The egg chair is one of 450 new products unique to Poundland’s biggest ever store, which opened in Nottingham on 12 February.
It’s also part of roughly half the range at the new flagship branch which is priced at over £1.
At 15,000 sq ft – more than twice the size of a typical Poundland – the store has space for about 6,500 lines in total, from homewares to fresh veg.
The egg chair is part of an expanded homewares and electricals range, which also sees Poundland introduce Russell Hobbs toasters, kettles and irons. Other brand new features in the store include a dedicated Rimmel cosmetics display.
Poundland has been cautiously adding new price points since 2017, but in 2019 still boasted 90% of its products cost £1.
Commenting on the new branch in Nottingham’s Riverside Retail Park, Poundland retail and transformation director Austin Cooke said: “In this store, 91% of the product is under a fiver and 53% is £1 or less.
“This is about amazing value for the customer, and if we can give amazing value at a slightly higher price point, but still substantially better value than anywhere else, we feel like it’s a bit of a responsibility to provide that.”
He said the £150 egg chair was “quite a big test for us, just to see whether customers want to buy into that kind of price point with us”.
He said new range additions were “bringing that same amazing value we have in the rest of our range but at a different price point”.
It brings together the grocery ranges from other Poundland formats, including its Local stores, which target convenience shoppers.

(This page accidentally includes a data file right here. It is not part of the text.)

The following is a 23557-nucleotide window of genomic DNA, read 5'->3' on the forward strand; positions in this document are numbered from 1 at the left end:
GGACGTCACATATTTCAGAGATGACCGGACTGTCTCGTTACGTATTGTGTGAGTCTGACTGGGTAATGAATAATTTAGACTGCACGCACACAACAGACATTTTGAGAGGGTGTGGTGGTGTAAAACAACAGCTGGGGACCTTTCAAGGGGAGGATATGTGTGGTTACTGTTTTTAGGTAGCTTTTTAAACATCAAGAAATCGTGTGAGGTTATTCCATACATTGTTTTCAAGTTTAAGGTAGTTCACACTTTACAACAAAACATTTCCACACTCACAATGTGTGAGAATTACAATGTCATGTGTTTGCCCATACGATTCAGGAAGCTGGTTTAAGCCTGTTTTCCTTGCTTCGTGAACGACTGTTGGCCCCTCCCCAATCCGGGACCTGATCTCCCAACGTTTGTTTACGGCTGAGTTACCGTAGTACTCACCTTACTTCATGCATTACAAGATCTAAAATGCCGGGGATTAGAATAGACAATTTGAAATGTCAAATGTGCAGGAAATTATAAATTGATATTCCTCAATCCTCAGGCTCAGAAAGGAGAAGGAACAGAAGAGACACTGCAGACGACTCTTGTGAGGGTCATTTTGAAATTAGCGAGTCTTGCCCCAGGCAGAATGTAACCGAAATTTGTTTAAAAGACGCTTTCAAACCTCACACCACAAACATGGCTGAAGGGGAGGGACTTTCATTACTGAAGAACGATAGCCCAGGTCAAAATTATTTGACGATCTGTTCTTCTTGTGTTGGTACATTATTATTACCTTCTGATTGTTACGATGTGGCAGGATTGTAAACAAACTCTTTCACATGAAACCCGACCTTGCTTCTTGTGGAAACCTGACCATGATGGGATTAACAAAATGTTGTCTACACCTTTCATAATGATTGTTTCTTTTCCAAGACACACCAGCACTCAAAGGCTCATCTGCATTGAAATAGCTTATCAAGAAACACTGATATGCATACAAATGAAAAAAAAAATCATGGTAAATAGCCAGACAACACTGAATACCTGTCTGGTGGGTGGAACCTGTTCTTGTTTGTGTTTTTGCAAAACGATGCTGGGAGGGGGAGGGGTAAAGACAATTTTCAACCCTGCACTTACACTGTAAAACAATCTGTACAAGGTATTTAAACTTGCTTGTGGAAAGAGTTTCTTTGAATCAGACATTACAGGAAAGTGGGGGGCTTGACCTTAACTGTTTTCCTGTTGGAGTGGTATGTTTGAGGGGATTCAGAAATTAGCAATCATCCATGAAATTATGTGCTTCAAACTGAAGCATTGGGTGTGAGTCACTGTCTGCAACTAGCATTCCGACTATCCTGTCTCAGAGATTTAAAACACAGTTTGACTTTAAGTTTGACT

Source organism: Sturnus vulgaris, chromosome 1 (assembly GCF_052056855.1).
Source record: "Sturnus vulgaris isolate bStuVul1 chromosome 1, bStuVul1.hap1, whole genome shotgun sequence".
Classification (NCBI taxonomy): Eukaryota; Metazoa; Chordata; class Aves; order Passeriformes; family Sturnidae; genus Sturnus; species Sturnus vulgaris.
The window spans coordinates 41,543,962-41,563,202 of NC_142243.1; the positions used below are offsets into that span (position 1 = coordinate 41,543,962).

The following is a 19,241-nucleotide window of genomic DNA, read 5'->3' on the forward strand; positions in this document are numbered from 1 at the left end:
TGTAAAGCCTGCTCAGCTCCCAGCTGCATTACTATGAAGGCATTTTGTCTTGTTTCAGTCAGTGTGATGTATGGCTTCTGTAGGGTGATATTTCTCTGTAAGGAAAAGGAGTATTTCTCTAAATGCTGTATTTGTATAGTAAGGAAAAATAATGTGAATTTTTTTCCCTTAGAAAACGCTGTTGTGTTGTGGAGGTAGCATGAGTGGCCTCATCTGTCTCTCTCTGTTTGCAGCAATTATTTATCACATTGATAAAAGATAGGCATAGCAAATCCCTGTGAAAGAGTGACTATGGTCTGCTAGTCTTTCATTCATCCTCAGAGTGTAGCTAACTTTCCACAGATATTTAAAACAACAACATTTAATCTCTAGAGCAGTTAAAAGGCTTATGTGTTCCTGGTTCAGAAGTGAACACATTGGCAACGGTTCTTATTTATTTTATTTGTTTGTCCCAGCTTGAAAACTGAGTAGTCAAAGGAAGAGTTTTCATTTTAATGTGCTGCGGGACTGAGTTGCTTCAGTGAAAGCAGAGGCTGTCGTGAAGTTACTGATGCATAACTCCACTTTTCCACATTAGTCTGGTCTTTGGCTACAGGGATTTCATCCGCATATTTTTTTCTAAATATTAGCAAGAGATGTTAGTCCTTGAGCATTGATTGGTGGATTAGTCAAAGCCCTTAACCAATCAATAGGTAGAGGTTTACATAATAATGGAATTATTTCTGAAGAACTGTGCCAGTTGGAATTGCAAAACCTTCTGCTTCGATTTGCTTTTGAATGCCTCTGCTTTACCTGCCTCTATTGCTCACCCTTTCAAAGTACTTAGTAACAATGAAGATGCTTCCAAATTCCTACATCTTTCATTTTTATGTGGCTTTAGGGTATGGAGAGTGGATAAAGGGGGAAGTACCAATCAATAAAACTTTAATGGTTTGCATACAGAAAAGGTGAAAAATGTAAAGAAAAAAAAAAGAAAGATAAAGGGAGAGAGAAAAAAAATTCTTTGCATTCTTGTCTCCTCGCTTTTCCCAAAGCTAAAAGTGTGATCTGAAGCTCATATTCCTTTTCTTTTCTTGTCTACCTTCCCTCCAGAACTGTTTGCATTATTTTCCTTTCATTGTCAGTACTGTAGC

Cooke said the fresh fruit & veg bay was “narrow in terms of space in the store” but “broad in terms of appeal”, giving customers “the option of getting bananas or carrots while they’re here”.
The store also has an alcohol section.
Cooke said Poundland’s aim was to allow customers to do “as much of their shop as possible in one environment”.
“We have a lot of our customers who will do their full weekly shop at a Poundland,” he added.
He said the most significant development in the new store was in the way the range was showcased, with wider aisles and new display features, aimed at encouraging customers to spend longer shopping.
“The biggest departure is the way we’re showcasing the range to customers – the equipment, the fixtures, the space to shop it, the visual merchandising,” he said. “We want it to still feel like Poundland from a value point of view but also give customers the chance to shop the range differently.”
The store also has supermarket-style conveyor belt checkouts for those shopping with trolleys.